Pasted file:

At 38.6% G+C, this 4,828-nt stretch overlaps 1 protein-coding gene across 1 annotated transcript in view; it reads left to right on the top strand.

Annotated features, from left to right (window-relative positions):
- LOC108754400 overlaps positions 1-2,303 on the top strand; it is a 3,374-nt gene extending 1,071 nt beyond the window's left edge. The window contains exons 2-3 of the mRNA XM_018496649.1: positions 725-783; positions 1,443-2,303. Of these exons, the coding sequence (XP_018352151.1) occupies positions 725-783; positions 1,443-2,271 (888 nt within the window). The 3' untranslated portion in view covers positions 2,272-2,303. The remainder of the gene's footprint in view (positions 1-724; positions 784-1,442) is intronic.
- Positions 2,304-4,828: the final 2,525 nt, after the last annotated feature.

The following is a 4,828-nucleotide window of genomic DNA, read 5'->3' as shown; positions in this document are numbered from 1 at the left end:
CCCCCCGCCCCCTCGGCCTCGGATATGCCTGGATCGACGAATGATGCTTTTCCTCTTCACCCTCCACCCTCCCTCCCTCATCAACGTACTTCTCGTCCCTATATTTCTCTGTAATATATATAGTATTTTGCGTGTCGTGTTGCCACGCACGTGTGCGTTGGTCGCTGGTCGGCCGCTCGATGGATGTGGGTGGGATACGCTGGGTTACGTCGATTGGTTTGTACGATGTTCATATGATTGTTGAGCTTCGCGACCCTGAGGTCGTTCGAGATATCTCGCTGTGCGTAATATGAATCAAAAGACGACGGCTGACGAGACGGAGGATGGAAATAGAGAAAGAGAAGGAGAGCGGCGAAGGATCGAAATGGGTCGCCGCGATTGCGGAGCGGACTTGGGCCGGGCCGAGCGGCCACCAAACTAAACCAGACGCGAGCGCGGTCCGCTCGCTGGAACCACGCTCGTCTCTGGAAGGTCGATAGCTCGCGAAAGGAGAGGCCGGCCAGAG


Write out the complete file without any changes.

At 38.6% G+C, this 4,828-nt stretch overlaps 1 protein-coding gene across 1 annotated transcript in view; it reads left to right on the top strand.

Annotated features, from left to right (window-relative positions):
- LOC108754400 overlaps positions 1-2,303 on the top strand; it is a 3,374-nt gene extending 1,071 nt beyond the window's left edge. The window contains exons 2-3 of the mRNA XM_018496649.1: positions 725-783; positions 1,443-2,303. Of these exons, the coding sequence (XP_018352151.1) occupies positions 725-783; positions 1,443-2,271 (888 nt within the window). The 3' untranslated portion in view covers positions 2,272-2,303. The remainder of the gene's footprint in view (positions 1-724; positions 784-1,442) is intronic.
- Positions 2,304-4,828: the final 2,525 nt, after the last annotated feature.

The following is a 4,828-nucleotide window of genomic DNA, read 5'->3' as shown; positions in this document are numbered from 1 at the left end:
CCCCCCGCCCCCTCGGCCTCGGATATGCCTGGATCGACGAATGATGCTTTTCCTCTTCACCCTCCACCCTCCCTCCCTCATCAACGTACTTCTCGTCCCTATATTTCTCTGTAATATATATAGTATTTTGCGTGTCGTGTTGCCACGCACGTGTGCGTTGGTCGCTGGTCGGCCGCTCGATGGATGTGGGTGGGATACGCTGGGTTACGTCGATTGGTTTGTACGATGTTCATATGATTGTTGAGCTTCGCGACCCTGAGGTCGTTCGAGATATCTCGCTGTGCGTAATATGAATCAAAAGACGACGGCTGACGAGACGGAGGATGGAAATAGAGAAAGAGAAGGAGAGCGGCGAAGGATCGAAATGGGTCGCCGCGATTGCGGAGCGGACTTGGGCCGGGCCGAGCGGCCACCAAACTAAACCAGACGCGAGCGCGGTCCGCTCGCTGGAACCACGCTCGTCTCTGGAAGGTCGATAGCTCGCGAAAGGAGAGGCCGGCCAGAG